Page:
Spending six months blogging this series has brought much more than I thought it would. Through the end of the European domestic season and the World Cup into the start of the new season, Giant Killing provided me the brief chance to combine two of my passions in this one space as we followed East Tokyo United through half of a season. Of course I hope for additional seasons of this as the entertainment value of the show was incredibly high as it weighed realism with professional sport. As DVD sales of the show seem disappointing and the inevitable sad conclusion to the story anyway probably mean this is the last we see of this team.
The final episode sees ETU start a new winning run after their win over Osaka, while Akasaki gets called up to the Olympic team forcing Tatsumi to make changes to his lineup. Finally, in a moment of inspiration, Tatsumi organizes a community curry party on a whim which proves to be successful. The three items addressed today are Tatsumi’s squad rotation issues, internationals and building a community club.
With Akasaki’s little international football adventure and Kuroda being suspended due to yellow card accumulation (off screen apparently), Tatsumi was forced to make some changes against Chiba. With that in mind, their Serbian manager targeted their attacks at Kamei, who looked well short of match fitness. Though ETU got a point out of that match, it perhaps shows how lucky Tatsumi has been with his squad this season.
International Football and the loss of Realism
For ETU, having someone from their team to represent Japan at any level seems like an accomplishment. Akasaki being Tatsumi’s first international player is an accomplishment for the manager. There certainly were questions I had about the whole manner in which the national team is portrayed, though.
In real life, 2/3rds of J. League clubs have had at least one player represented on the national team at senior level. Understandably, none of ETU’s older players would justify a call-up at that level anyway. With 3 first-team regulars who qualify for the Olympic side, it makes less sense that none of them would have been called up to this point. The U-23 side in real life sees players from the third tier of the Japanese leagues represented, so why wouldn’t they call up players facing better opposition consistently be called up before then?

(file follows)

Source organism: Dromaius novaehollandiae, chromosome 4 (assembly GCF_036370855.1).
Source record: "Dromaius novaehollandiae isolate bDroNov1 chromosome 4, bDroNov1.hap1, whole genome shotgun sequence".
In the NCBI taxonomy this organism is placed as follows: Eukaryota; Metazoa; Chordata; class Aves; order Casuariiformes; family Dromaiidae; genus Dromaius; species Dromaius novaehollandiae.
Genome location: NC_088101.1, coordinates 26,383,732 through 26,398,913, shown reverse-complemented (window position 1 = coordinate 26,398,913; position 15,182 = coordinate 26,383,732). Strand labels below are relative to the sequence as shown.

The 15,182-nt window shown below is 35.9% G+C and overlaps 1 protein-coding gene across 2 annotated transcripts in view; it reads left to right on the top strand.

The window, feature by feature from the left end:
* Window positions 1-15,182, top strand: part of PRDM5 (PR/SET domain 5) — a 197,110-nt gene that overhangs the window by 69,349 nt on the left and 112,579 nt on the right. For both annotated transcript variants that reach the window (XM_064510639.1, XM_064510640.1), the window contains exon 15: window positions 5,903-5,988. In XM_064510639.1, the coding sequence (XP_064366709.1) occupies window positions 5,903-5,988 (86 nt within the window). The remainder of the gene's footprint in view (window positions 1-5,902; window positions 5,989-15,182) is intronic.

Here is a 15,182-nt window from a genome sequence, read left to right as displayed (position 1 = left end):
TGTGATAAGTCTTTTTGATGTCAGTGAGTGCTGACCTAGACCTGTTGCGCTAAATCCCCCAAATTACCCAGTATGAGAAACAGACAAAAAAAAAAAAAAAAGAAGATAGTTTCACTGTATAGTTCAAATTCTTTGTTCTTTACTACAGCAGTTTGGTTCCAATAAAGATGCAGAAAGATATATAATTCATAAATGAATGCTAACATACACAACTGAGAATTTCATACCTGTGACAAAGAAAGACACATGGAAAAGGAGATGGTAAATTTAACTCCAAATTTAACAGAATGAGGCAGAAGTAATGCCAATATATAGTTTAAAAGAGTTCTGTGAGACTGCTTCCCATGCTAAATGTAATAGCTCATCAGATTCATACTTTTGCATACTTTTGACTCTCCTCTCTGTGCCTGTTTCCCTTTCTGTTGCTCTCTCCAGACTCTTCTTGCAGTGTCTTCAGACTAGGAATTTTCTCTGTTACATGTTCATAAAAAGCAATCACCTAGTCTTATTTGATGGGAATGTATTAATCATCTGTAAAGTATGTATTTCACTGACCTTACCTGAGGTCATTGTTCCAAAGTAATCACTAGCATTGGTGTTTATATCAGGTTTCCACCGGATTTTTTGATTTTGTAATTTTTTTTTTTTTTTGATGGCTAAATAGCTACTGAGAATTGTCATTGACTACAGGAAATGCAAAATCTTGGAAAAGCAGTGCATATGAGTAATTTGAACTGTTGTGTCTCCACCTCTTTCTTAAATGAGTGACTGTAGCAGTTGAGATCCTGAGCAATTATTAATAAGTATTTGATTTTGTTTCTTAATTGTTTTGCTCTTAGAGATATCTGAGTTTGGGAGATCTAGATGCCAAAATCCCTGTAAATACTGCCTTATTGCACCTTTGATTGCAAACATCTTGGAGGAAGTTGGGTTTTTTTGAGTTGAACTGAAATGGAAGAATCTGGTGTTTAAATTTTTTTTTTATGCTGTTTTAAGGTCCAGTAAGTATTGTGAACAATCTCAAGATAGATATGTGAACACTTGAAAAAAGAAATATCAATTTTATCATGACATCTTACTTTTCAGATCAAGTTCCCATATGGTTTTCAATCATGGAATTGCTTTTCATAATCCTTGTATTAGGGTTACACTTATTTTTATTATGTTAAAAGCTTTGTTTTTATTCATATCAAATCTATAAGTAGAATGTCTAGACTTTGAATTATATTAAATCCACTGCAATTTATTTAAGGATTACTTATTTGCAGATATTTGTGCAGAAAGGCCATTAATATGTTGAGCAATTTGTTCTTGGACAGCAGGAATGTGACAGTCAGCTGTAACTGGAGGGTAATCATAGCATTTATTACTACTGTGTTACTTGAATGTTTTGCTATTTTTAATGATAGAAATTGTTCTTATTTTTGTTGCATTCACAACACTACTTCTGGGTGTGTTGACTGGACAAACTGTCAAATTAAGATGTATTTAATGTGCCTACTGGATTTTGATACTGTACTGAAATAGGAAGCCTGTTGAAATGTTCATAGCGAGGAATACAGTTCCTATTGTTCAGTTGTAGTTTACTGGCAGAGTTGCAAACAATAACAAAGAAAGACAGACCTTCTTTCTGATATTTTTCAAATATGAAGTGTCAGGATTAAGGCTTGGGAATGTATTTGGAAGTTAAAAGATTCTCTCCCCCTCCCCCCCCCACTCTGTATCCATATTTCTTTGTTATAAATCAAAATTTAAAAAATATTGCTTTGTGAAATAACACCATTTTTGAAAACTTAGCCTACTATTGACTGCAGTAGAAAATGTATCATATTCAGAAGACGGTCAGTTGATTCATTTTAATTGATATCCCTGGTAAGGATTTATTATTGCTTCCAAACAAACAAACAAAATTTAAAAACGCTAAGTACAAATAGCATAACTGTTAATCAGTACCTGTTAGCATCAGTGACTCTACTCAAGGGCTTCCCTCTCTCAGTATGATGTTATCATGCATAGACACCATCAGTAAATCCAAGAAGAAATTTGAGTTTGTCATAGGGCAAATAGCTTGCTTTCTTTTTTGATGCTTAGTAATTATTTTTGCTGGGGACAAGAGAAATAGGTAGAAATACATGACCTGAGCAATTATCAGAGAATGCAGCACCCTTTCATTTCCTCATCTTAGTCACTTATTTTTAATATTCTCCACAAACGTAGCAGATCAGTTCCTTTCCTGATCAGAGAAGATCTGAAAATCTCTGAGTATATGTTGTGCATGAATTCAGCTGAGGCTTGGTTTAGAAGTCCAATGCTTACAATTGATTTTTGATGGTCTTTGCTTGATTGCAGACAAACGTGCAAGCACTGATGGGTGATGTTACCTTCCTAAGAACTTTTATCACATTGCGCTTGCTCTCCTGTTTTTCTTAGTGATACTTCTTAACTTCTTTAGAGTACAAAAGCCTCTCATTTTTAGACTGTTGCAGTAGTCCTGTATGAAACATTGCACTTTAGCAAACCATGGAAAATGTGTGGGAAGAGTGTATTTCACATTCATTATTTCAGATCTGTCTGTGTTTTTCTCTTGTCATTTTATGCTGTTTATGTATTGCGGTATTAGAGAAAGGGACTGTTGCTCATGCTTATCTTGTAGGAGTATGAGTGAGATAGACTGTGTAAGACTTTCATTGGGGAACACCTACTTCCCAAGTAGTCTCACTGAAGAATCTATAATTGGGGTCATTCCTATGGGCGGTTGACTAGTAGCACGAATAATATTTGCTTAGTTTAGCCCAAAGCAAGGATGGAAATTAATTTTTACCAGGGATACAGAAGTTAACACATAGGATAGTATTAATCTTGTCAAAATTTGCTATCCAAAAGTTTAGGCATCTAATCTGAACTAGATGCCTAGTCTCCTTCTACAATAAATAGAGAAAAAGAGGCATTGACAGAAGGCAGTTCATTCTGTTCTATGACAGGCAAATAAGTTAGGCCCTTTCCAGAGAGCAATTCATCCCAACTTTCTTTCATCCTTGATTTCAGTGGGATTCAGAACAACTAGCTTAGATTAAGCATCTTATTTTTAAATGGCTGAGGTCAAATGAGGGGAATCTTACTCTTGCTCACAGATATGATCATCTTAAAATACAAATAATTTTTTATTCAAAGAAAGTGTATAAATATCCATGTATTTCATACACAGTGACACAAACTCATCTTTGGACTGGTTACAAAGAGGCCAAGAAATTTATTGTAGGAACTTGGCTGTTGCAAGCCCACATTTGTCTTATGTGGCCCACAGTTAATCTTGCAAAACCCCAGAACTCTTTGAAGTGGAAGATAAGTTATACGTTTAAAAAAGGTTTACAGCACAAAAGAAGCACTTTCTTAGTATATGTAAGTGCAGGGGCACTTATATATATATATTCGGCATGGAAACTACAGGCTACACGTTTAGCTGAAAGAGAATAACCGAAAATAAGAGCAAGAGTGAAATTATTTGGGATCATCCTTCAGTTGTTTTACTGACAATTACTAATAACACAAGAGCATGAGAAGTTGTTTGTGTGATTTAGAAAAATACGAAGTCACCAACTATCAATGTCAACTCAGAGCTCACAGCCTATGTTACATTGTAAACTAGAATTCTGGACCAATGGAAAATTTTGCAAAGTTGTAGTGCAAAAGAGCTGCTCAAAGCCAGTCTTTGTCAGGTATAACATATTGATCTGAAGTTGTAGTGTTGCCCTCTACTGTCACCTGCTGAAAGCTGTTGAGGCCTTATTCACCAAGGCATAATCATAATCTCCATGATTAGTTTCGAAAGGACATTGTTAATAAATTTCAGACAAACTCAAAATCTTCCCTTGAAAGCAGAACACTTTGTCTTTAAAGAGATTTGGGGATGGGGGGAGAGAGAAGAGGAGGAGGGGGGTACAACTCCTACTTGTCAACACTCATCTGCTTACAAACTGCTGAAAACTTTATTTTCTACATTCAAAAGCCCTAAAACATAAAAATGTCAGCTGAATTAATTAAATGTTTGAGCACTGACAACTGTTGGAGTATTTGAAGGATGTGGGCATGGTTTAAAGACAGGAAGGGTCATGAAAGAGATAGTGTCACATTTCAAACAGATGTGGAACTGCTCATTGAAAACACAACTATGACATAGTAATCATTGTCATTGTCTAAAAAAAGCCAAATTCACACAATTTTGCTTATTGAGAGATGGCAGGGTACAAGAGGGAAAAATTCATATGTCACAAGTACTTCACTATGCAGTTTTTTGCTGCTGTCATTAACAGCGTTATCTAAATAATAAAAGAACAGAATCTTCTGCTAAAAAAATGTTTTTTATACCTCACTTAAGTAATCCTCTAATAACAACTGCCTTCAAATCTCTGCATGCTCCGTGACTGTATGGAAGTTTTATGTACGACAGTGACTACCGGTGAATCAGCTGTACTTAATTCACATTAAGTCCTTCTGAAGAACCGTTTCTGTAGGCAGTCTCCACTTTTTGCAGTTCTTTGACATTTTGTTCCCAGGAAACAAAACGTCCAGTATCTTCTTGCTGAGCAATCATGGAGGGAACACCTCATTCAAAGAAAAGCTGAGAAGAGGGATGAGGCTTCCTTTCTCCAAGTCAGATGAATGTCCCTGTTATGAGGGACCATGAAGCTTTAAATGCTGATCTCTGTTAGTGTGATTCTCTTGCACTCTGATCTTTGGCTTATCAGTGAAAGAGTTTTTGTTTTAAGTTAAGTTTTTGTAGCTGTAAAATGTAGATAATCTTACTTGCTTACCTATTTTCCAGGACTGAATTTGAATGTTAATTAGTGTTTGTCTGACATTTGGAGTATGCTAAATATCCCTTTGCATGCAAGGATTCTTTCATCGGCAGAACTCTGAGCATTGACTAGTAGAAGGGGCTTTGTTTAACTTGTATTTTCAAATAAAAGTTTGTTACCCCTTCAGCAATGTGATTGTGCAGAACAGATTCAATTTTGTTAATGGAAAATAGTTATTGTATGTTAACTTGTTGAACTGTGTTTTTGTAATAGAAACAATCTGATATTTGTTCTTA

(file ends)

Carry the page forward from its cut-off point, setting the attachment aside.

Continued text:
I think more should have been made of the fact they could only beat Hong Kong 1-0, but last year Hong Kong’s Olympic team did beat a U-20 Japan side on penalties at home, so it isn’t completely out of the realm of possibility.
Més que un club
At times in this episode, Tatsumi seemed rather disinterested. The curry party at the end seemed to light a fire under him and really symbolized all he wanted the club to be. At his English club, Tatsumi became a part of the community and was celebrated for the clubs success in knocking off league opposition in the FA Cup. With a much larger staff at ETU, Tatsumi was able to organize an event that connected the community, players and support staff at ETU together at a fun event.
Thoughts: This is actually the first series I’ve completed here, so this completion thing is a new thing for me. I have to say it was a good experience writing about this unique series, though its lack of commercial success is hardly surprising. So the storylines involving the Japan Cup, safety in the league, the backstory involving the leader of the Skulls will probably never be resolved in this medium. Thinking further about it, outside of this little aniblogosphere thing, does Giant Killing have any sort of impact? Finally, a question for my readers here. Since I have some time to fill in my “Blogging a show other than Legend of the Galactic Heroes” slot, is there any series I should really be looking at to write about past or present?